The Cut, by George Pelecanos

Spare, clean, accurate storytelling from a crime superhero. But not quite on the money for this reviewer.

Book Cover

'Spero Lucas finds lost things ...'

George Pelecanos writes for The Wire. You need to pause there, take that on board. Pelecanos writes for The Wire. That’s only the best crime TV series ever. Or is it the best TV series ever, full stop, end of para, end of chapter, end of? (Oh, and if you want a good biographical piece by Pelecanos, then try this article in the Observer. You get a feel for his style too.)

And many of the virtues of The Wire are right here. Dialogue which is so precise, so authentic, so tense with life. It’s unsurpassable. I’m not sure if British slanglacks the variety of American slang. Or if British slang is always somehow taking the piss out of itself, subverting itself even as it takes the stage. But somehow it’s only ever in American fiction that you get this combination of hip, hardness and cool. That, plus authenticity. You never feel that Pelecanos’ characters are talking cool for the sake of it. It feels real, every line.

Now obviously there’s something a little strange about a crime review where the first two paras talks all about how cool the author’s writing is and hasn’t yet said anything about the actual book. Well, yes, and there’s a point there – but let me straighten things out right now. The book is about Spero Lucas. He was a marine. Fought in Iraq, saw some shit, did some shit, is home now, Washington DC. He has a brother and mother whom he loves. He keeps himself fit. Women like him and he beds them fairly easily. He bikes a lot, enjoys the city, likes a beer.

Lucas doesn’t want a regular job. Mostly he does a little private investigation work. Also he finds things that people have lost and he takes a cut – a 40% cut – of the value when he returns it. He likes the work but it can lead to trouble. Especially when one of the packages he needs to retrieve is full of drugs, when some people don’t tell him the full truth, and when no one is quite what they seem. That can lead to trouble. The kind of trouble which might lead to people getting killed.

This is the first in what promises to be a series of Spero Lucas books, and this is a moderately complex hero with plenty of room to grow.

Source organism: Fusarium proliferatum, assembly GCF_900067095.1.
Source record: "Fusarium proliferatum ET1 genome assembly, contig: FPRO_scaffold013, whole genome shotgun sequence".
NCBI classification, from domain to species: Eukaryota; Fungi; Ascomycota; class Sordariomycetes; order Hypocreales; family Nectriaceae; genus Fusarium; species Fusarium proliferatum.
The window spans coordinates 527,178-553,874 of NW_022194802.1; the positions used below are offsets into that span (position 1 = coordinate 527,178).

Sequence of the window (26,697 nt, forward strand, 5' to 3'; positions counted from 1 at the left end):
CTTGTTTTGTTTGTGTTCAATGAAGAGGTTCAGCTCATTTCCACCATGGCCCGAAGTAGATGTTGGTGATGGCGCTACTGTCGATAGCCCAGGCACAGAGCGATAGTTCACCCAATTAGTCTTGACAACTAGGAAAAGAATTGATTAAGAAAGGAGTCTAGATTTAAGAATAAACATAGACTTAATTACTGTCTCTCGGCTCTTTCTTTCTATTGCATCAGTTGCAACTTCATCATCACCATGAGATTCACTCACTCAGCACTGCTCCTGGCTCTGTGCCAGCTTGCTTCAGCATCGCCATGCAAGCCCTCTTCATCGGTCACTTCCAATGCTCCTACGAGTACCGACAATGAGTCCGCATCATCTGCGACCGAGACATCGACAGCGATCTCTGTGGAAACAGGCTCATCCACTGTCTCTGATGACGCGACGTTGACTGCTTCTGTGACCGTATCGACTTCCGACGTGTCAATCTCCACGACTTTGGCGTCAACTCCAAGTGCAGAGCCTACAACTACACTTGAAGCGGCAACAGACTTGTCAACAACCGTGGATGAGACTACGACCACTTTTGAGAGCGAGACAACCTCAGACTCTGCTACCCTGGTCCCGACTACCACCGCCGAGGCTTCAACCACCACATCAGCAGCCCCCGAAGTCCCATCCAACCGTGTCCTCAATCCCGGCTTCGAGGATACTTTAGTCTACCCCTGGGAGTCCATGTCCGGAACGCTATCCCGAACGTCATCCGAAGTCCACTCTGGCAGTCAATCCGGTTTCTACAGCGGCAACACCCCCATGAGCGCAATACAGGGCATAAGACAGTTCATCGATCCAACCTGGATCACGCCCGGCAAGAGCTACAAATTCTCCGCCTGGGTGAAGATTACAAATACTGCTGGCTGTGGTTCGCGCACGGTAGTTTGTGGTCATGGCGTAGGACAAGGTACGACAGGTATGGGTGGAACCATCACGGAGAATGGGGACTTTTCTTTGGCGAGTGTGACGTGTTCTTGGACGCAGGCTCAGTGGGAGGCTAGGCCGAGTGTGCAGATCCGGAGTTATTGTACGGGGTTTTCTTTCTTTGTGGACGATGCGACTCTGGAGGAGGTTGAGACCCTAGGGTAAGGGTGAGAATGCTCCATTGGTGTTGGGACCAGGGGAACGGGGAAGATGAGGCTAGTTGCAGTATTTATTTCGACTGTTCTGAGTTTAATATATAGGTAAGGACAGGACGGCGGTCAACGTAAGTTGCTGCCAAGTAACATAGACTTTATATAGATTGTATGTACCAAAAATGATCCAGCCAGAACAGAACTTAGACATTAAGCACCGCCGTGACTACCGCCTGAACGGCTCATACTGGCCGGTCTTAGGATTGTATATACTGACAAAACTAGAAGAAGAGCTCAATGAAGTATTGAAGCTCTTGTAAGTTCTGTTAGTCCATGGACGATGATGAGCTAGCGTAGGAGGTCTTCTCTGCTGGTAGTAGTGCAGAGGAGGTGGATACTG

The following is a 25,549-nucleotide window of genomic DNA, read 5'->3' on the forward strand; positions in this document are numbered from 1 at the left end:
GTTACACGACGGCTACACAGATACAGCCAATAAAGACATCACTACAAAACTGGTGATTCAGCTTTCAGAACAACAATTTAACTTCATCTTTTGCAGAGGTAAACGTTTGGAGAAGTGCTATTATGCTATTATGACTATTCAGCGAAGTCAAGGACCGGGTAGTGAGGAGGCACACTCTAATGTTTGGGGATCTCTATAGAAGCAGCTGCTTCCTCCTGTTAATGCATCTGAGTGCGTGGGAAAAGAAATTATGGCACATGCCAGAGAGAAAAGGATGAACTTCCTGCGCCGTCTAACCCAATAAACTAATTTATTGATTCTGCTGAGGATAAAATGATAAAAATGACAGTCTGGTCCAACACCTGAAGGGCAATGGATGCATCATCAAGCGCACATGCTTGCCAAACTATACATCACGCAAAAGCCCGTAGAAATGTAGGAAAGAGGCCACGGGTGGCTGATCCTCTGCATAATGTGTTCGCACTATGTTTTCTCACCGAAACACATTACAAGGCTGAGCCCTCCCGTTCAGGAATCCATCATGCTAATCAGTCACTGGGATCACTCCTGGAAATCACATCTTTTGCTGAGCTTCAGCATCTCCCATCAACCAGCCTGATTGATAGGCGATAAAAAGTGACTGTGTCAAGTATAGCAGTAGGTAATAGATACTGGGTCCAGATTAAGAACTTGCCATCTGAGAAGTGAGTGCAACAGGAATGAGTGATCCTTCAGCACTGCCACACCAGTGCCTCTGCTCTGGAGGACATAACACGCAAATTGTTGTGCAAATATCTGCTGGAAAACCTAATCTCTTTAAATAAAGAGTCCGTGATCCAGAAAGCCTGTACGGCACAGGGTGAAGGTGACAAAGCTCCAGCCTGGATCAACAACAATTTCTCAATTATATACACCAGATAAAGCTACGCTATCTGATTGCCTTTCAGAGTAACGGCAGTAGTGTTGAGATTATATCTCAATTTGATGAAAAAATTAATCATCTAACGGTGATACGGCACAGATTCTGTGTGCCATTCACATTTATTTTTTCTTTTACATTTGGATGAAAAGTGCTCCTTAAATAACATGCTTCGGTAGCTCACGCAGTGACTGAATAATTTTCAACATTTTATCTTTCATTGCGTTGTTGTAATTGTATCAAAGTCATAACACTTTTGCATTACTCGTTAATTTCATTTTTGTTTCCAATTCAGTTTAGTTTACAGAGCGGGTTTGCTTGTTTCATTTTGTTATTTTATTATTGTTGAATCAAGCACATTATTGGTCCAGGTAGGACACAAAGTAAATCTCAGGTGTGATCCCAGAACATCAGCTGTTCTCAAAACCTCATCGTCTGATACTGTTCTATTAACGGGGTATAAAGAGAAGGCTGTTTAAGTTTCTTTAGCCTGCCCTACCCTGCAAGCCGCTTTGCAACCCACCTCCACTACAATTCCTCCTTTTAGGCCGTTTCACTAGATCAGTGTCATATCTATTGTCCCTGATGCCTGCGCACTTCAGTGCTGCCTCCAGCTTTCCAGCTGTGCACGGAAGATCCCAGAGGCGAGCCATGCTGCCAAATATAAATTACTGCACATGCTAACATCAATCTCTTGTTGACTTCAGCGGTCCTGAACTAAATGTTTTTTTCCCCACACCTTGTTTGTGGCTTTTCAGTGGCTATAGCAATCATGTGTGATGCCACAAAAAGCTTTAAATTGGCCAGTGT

All this is more or less what you want and expect from American urban crime fiction. Trouble is, I can’t help feeling that that’s precisely the issue. We’ve seen this before. Pelecanos delivers a really good version of American urban noir, but the vision itself is decades old. Pelecanos, in fact, carefully references the author who looms over this book: Donald Westerlake writing as Richard Stark, and his terrific series of Parker novels.

Stark wrote in this way: very clean, very spare. The whole thing – plot, dialogue, action – pared down to the efficient minimum, like an automatic weapon being assembled before action. When Stark did it, the writing felt breathtakingly exciting. It could be done like this! You could out-Hemingway Hemingway! You could give a crime hero the moral neutrality and efficiency of a machine!

So I don’t really know why you’d read the Pelecanos rather than the Stark. Sure, the Pelecanos version is more contemporary. It mentions Iraq and Fallujah and contemporary street slang, but still. I loved this book, I read it straight through, but I’m not sure I’d go out and buy the next in the series. I think fiction needs to build on its past. Take the last generation of work and find ways to project it forward, twist the focus and find something new. Good as he certainly is, Pelecanos doesn’t quite do that for me. I’d hoped for more.

If you love American urban noir, you will love this. If you want a masterclass in dialogue and efficient writing, then ditto. If you want to read something you’ve never encountered elsewhere, this ain’t for you.

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One Response to The Cut, by George Pelecanos

  1. Edwin Tipple says:

    How right you are. So many books are just like others that I’ve read before but, unlike you, have forgotten. The main character seems to have all the classic features that get rolled-out time after time in Hollywood too.
    Thanks for the low-down,

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